On approximate validation of models: A Kolmogorov-Smirnov based approach

03/20/2019 ∙ by Eustasio del Barrio, et al. ∙ 0

Classical tests of fit typically reject a model for large enough real data samples. In contrast, often in statistical practice a model offers a good description of the data even though it is not the "true" random generator. We consider a more flexible approach based on contamination neighbourhoods around a model. Using trimming methods and the Kolmogorov metric we introduce a functional statistic measuring departures from a contaminated model and the associated estimator corresponding to its sample version. We show how this estimator allows testing of fit for the (slightly) contaminated model vs sensible deviations from it, with uniformly exponentially small type I and type II error probabilities. We also address the asymptotic behavior of the estimator showing that, under suitable regularity conditions, it asymptotically behaves as the supremum of a Gaussian process. As an application we explore methods of comparison between descriptive models based on the paradigm of model falseness. We also include some connections of our approach with the False-Discovery-Rate setting, showing competitive behavior when estimating the contamination level, although applicable in a wider framework.

READ FULL TEXT VIEW PDF
POST COMMENT

Comments

There are no comments yet.

Authors

page 1

page 2

page 3

page 4

This week in AI

Get the week's most popular data science and artificial intelligence research sent straight to your inbox every Saturday.

1 Introduction

Classical Goodness of Fit tests try to establish if there is enough statistical evidence to reject the null hypothesis, which usually is a fixed generating mechanism. These procedures behave fairly well for moderate data sizes, but can become excessively rigid in the presence of large sample sizes. This fact was already noted for the chi-squared statistic in

Berkson (1938) and interpreted by many authors as an indication of model falseness leading to statements such as ‘for every data generating mechanism there exists a sample size at which the model failure will become obvious’ (see Lindsay and Liu (2009)). The issue has been approached in different ways (see e.g. Hodges and Lehmann (1954), Álvarez-Esteban et al. (2012), Munk and Czado (1998),…), sharing the idea that we should broaden the null hypothesis to include useful nearby models. Usually this is also accompanied by a gain in robustness in the new proposals.

However, considering the celebrated Box’s phrase ‘essentially, all models are wrong, but some are useful’, even under the paradigm of model falseness, rejecting a model would not be a satisfactory goal. If all models are false, and at a certain point, with enough data, we are able to reject the model, we could provide some measure of how useful of how good is compared to other models. This topic is addressed in Davies (1995, 2016) from the perspective that a useful model is anyone able to generate similar samples to the available data. Let us present our framework to revisit both topics from a novel point of view.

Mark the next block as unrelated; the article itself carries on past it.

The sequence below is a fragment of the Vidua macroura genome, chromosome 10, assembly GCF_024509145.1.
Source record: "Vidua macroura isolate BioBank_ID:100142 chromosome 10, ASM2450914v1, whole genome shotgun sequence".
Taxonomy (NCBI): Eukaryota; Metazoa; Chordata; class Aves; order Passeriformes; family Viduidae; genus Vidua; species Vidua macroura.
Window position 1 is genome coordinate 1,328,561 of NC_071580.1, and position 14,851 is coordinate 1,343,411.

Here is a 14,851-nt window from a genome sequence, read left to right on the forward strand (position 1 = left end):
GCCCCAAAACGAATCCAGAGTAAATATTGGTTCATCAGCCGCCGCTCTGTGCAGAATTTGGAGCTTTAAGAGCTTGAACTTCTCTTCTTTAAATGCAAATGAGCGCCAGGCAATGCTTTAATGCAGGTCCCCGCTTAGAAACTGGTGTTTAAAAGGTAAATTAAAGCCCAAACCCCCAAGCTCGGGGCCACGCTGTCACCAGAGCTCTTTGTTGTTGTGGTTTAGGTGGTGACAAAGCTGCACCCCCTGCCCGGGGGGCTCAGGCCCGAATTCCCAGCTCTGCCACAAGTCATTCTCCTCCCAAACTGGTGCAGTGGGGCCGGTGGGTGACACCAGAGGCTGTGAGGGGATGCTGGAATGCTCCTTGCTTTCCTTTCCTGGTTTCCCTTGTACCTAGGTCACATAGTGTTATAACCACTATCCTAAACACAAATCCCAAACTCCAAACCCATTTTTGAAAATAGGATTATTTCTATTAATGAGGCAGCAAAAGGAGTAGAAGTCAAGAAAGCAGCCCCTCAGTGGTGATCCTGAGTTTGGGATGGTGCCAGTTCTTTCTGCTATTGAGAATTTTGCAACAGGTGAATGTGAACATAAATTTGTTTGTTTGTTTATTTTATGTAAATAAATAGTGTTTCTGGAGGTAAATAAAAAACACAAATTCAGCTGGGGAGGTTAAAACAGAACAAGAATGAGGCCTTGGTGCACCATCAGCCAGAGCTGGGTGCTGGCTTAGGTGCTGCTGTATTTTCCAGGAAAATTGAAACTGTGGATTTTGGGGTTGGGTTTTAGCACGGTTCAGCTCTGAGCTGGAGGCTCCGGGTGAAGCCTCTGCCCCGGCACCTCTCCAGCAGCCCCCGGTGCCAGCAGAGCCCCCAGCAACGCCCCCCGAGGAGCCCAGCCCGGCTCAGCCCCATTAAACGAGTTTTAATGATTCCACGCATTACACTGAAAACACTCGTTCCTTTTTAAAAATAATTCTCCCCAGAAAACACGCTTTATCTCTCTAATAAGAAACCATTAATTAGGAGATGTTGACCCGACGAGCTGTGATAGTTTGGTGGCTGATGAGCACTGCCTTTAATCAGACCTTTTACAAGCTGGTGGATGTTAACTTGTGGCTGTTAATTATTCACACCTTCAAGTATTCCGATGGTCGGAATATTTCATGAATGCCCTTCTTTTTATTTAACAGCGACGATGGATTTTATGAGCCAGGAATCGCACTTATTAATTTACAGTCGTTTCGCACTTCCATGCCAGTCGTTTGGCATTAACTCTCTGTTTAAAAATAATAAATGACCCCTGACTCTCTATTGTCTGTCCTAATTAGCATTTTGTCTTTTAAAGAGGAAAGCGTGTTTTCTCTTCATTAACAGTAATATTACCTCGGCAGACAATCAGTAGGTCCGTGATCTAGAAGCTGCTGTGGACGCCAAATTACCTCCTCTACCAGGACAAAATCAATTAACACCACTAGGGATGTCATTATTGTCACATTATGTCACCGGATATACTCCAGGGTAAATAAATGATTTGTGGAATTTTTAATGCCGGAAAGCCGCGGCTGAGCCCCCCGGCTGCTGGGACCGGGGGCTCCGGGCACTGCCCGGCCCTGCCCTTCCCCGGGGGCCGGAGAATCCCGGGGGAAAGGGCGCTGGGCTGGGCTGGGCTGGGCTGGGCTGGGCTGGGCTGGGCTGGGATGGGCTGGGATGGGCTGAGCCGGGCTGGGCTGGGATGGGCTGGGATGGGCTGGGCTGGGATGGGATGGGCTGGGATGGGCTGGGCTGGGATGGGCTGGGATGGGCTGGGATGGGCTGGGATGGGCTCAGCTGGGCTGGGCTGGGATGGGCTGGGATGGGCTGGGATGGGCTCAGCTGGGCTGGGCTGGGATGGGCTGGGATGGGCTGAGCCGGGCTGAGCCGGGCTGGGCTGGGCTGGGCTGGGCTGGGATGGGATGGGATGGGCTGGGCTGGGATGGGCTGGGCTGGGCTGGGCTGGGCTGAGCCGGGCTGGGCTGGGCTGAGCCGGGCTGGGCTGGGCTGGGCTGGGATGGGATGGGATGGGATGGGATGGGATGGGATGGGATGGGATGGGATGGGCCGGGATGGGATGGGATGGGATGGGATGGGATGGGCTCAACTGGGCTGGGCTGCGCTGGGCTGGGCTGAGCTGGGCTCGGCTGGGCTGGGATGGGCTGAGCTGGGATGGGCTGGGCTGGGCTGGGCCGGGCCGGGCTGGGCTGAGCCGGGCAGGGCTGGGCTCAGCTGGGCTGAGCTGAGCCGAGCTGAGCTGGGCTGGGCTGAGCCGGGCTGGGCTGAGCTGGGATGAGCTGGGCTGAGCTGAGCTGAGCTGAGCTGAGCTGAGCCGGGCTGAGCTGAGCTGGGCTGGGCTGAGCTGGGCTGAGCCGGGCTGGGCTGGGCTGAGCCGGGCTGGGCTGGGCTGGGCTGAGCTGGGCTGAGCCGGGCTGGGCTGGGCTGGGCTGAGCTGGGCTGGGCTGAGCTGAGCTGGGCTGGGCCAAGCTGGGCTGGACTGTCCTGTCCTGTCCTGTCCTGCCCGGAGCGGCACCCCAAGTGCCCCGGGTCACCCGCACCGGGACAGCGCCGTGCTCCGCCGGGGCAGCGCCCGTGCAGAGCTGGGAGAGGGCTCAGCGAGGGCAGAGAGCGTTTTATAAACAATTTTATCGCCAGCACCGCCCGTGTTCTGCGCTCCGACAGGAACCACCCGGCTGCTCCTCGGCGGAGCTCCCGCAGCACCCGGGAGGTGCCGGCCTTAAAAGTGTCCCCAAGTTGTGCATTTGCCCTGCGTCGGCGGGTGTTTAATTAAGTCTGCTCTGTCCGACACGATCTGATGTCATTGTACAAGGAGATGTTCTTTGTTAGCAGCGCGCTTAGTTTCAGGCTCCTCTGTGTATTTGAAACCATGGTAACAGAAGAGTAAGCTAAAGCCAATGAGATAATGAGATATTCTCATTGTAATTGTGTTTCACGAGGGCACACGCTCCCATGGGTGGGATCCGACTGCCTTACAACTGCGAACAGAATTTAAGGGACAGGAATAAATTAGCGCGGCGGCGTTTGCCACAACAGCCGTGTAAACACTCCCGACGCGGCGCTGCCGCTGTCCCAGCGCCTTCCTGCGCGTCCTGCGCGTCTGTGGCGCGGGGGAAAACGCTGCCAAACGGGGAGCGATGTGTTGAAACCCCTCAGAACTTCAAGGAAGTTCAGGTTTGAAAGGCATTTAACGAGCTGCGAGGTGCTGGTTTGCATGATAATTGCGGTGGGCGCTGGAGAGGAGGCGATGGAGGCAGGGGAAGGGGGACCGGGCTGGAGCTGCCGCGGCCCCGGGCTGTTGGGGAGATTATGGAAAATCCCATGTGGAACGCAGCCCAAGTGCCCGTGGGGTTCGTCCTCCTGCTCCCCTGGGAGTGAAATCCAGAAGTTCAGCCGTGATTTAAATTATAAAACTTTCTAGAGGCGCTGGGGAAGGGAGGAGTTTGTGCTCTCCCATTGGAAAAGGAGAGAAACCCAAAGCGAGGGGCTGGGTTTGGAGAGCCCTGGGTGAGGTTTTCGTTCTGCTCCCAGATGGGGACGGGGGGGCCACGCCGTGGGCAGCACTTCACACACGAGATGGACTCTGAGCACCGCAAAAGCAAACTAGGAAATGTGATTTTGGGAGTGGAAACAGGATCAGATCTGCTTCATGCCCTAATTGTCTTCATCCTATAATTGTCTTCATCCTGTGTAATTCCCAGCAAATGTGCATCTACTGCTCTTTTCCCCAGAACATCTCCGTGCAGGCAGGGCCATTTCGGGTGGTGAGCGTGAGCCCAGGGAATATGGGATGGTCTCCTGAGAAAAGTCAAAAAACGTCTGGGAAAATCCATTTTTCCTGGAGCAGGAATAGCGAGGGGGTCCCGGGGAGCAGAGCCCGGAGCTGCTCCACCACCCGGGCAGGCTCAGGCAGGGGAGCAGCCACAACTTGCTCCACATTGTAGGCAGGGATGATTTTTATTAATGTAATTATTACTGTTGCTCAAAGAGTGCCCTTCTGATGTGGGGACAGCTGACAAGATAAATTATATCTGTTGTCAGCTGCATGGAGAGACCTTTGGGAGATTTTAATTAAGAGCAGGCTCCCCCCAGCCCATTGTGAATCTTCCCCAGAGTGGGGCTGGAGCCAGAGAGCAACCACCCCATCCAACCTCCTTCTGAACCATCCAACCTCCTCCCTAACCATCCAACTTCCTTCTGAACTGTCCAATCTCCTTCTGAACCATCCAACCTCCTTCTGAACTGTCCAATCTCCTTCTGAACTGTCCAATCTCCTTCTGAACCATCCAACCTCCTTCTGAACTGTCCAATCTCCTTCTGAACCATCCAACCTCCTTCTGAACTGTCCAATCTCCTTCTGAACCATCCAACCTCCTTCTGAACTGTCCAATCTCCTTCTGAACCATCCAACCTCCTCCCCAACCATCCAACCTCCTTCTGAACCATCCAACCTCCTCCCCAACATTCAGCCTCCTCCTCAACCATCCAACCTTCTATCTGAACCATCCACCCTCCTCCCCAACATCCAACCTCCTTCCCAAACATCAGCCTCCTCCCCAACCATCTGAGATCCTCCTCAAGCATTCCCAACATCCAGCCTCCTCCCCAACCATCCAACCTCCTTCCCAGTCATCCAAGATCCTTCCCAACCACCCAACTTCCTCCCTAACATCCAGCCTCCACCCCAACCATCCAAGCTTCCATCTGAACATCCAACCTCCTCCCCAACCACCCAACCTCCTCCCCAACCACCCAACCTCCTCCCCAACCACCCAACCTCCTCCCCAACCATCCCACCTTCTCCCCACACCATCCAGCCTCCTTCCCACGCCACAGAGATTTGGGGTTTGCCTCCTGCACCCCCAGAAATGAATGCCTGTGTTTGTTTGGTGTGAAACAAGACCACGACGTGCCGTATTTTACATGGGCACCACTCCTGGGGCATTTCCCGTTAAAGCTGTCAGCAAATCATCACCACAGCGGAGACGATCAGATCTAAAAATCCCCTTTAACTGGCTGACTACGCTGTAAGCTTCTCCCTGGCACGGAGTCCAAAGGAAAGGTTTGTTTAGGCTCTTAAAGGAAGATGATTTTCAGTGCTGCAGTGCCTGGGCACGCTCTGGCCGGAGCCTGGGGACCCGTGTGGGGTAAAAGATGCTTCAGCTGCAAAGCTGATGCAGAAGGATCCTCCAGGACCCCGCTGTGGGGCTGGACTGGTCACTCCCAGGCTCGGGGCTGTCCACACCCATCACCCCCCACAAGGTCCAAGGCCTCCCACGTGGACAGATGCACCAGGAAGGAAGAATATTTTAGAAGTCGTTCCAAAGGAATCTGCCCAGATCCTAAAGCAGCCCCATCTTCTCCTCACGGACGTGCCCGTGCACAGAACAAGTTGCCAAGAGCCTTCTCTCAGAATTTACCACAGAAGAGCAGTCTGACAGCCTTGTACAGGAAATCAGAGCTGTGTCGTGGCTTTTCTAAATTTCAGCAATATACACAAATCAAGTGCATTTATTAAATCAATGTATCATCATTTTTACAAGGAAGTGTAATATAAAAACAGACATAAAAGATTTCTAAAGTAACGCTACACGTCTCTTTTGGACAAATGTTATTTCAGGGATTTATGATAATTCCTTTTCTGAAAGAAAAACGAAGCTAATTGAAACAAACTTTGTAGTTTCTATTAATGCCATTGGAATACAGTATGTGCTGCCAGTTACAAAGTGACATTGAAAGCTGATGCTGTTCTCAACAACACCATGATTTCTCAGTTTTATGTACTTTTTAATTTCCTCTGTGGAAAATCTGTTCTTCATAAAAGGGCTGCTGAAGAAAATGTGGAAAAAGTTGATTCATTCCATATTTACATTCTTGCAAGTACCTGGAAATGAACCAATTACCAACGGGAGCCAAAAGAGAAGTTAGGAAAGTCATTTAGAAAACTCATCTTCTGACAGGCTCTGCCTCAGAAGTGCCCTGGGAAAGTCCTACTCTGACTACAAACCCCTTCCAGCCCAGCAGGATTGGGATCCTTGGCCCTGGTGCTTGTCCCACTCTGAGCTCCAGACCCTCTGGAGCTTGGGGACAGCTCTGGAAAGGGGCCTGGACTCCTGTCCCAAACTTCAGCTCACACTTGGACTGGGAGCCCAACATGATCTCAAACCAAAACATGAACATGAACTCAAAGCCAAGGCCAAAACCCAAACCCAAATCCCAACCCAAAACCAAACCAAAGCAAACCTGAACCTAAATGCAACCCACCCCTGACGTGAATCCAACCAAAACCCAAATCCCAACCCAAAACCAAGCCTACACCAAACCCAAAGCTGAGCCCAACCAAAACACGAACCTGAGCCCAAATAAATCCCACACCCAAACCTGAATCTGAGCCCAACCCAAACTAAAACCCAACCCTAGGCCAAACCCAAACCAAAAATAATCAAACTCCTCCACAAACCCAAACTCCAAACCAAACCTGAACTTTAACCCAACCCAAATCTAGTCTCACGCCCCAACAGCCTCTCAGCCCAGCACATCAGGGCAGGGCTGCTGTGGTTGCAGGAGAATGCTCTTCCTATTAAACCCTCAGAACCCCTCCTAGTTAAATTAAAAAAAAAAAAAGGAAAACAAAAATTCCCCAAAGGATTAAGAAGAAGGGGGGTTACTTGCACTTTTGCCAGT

Often, some feature of a predominant population is clearly different from that of another minority population, simply because of its different eating or cultural habits. In either of these situations, a data sample of that feature taken from the general population will include data that do not come from and do not look like those arising from the predominant one. Consequently, the statistical inference on the main population should be made taking into account the presence of atypical data. As a first ingredient, to address this goal, we resort to a suggestive model introduced in Huber (1964), becoming one of the very basis of Robust Statistics: An (

-)contamination neighbourhood (CN) of a probability distribution

is the set of probability distributions

(1)

where is the set of all probability distributions in the space (throughout the paper the real line ). For a given probability and a particular value , a probability in would generate samples with an approximate of data coming from . Also we must note the use of particular contamination models in different statistical problems, stressing its role on the False-Discovery-Rate (FDR) setting (as considered e.g. in Genovese and Wasserman (2004)). We briefly comment on the relation of our approach with that in Section 5. Of course, if an ‘outlying label’ were available for the data coming from the contaminating distribution, , removing the labeled data would produce a legitimate sample from . The relevant fact is that CN’s are related to trimmings (see Álvarez-Esteban et al. (2011)) by